Last week, as she prepared for her return to the field, Rapinoe knew she should speak out again. And Tuesday, in her first news conference since the U.S. team reported to camp in Orlando on Saturday, she did not hold back.
“It’s just striking how horrible it was, how insane it was, from the climate in the country being such that we have our political leaders, our chief political leader, inciting an actual, real-life, murderous insurrection against his own government, against his own people, against his own party,” Rapinoe said on a video call with reporters.
“To see where we’ve come in these four years has been devastating and also, hopefully, the final straw for so many people to really understand the reason we are here is because we never actually had a reckoning with what our country really is,” she said. “This is America. Make no mistake about it. We showed our true colors.”
Rapinoe, 35, continued for several minutes, saying President-elect Joe Biden’s “calls for unity cannot come without justice.”
To Rapinoe, the reason behind the attempted insurrection was clear: “This was about white supremacy and holding up white supremacy.”
She added: “Hopefully the lawmakers have the courage to do what needs to be done and everyday citizens will understand we have a part to play. This is a huge stain on the country but hopefully an opportunity for us to move forward.”
The photo of a Trump supporter returning to the Bay Area from the mayhem wearing a USWNT sweatshirt did not sit well with Rapinoe.
“That is not the kind of fan we will welcome,” she said. “The U.S. crest is not to be confused with anything that has to do with white supremacy, anything that has to do with the Trump administration, anything that has to do with that divisive culture.
“Don’t bring that bulls--- here.”
As her playing career winds down, perhaps culminating with the Olympics this summer in Tokyo, Rapinoe has grown more outspoken and confident off the field. She and fiancee Sue Bird, the WNBA star, have become influential beyond athletics. Bird played a role in WNBA players’ effort to flip Georgia’s two Senate seats to Democrats last week.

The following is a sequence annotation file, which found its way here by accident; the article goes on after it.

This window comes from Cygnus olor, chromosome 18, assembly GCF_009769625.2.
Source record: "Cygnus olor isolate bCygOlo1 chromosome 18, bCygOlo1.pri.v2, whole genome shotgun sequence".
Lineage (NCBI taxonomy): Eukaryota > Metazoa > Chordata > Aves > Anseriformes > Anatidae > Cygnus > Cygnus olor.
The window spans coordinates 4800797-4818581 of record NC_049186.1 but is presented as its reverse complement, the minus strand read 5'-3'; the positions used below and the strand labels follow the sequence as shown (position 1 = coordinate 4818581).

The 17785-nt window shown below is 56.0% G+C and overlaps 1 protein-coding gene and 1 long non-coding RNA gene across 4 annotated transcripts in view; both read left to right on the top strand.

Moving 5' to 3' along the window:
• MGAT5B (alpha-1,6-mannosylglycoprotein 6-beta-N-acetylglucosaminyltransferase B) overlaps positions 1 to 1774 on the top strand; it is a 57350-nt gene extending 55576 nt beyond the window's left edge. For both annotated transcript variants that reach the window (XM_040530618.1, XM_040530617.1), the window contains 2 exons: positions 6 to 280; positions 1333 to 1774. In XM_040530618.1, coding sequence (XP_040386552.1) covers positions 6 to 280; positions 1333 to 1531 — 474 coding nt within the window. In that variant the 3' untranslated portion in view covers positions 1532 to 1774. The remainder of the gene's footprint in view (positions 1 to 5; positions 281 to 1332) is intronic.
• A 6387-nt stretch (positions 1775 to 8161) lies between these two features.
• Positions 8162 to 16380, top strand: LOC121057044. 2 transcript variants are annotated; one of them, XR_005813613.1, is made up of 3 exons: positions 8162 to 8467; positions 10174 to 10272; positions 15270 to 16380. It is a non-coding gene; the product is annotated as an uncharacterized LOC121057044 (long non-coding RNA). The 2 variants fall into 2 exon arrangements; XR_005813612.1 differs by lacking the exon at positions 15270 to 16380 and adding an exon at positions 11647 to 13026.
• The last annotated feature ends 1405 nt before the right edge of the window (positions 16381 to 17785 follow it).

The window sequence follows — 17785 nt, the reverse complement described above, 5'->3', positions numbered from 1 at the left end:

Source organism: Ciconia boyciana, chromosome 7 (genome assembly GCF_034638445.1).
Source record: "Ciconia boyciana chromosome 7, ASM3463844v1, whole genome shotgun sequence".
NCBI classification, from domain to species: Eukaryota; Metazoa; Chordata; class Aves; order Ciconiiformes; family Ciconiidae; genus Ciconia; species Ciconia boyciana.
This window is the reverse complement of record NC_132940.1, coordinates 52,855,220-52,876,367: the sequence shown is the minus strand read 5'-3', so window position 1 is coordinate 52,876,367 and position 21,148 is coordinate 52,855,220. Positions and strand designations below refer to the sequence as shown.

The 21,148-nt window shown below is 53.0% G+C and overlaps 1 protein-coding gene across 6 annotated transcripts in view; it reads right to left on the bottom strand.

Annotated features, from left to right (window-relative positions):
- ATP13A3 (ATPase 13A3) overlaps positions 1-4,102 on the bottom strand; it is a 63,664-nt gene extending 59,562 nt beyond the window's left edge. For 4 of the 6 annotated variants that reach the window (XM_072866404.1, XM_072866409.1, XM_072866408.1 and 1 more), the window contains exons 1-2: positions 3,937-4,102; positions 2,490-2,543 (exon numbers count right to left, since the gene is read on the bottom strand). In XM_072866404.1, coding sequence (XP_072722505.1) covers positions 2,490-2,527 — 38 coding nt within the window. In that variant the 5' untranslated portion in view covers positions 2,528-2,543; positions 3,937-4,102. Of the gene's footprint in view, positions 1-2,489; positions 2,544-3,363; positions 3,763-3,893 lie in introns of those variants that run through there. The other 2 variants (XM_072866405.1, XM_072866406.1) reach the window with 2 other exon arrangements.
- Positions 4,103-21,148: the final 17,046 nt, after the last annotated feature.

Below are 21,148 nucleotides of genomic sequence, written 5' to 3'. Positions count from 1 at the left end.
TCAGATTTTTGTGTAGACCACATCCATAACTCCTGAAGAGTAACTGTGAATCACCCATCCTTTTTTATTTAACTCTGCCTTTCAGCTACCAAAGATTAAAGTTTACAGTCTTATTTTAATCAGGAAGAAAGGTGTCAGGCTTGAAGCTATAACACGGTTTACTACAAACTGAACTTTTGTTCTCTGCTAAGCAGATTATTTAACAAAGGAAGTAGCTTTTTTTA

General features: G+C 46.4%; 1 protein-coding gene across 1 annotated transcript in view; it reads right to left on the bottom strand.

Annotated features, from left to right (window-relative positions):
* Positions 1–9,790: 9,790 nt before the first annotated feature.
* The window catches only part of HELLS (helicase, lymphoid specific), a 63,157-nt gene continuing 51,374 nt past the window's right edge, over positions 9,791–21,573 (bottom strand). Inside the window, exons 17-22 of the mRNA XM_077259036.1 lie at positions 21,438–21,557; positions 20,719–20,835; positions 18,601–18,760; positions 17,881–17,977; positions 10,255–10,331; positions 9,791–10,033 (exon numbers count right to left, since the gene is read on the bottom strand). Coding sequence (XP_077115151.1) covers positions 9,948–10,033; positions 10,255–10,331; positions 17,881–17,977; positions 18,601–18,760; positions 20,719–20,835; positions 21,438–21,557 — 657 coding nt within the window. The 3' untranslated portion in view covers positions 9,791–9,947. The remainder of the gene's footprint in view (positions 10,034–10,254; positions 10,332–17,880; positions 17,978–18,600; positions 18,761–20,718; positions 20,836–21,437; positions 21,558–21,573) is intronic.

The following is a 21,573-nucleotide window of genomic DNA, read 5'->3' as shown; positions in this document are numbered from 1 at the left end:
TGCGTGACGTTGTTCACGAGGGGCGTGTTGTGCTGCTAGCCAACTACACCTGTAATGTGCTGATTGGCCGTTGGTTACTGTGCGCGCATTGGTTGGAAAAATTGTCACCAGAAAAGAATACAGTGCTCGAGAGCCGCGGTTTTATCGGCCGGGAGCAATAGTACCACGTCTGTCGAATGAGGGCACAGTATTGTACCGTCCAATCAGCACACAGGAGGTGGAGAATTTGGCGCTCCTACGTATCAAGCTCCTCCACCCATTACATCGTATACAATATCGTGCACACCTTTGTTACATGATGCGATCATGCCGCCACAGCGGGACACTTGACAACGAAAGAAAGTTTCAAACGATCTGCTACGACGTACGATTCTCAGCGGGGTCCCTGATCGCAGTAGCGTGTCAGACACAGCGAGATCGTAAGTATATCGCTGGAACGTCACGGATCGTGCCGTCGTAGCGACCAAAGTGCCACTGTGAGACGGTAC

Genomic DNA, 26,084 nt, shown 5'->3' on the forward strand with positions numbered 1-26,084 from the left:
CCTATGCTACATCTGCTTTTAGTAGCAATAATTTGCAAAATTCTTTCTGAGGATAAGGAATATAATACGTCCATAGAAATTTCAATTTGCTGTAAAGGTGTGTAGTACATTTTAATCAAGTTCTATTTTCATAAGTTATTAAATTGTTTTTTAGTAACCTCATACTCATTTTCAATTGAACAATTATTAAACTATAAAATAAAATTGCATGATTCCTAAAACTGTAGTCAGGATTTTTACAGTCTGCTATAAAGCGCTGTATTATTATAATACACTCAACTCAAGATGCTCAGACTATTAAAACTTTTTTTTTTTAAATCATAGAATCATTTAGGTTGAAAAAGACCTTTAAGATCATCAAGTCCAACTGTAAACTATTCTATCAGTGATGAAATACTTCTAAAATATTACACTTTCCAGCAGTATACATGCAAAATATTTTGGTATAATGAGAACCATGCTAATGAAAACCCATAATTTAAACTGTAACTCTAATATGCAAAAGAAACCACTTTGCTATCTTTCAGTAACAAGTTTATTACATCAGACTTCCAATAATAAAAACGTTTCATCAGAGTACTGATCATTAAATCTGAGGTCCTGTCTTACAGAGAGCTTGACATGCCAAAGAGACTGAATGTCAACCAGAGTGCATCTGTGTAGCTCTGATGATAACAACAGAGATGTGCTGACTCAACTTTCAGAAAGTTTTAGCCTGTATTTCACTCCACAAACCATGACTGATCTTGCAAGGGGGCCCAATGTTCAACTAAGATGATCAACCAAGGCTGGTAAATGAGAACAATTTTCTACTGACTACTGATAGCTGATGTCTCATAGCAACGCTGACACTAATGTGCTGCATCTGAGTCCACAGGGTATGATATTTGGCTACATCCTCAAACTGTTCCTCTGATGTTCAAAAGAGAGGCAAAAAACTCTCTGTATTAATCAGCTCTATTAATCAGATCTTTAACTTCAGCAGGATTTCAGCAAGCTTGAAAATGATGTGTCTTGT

“I feel it’s my personal responsibility to make the world a better place in any way I can,” Rapinoe said.
The national team has provided a platform and inspired younger players, such as Sophia Smith, a 20-year-old forward, who was invited to camp ahead of two friendlies against Colombia in Orlando.
“This team is full of heroes,” Smith said. “It’s an honor every single time to step into camp and be surrounded by such amazing players and women who have done so much for the world of soccer but also are making an impact in the world itself in all aspects.”
Rapinoe was away from the game for most of 2020, rehabbing injuries and opting out of the National Women’s Soccer League’s abbreviated season with OL Reign (Tacoma, Wash.) because of coronavirus concerns.
In her absence, other U.S. players took leadership roles in protesting after the death of George Floyd, who died during an encounter with Minneapolis police, and other social justice issues. They took knees before games and raised their voices.
Holding back tears Tuesday, Rapinoe said she was proud of her U.S. teammates and fellow NWSL players.
“We are in an incredibly unique position to represent the United States of America via our sport and have such a cross-section of culture and race and sexuality and personalities on this team,” she said. “This is just one more area we will continue to shine a light and use our voices in the best way possible.”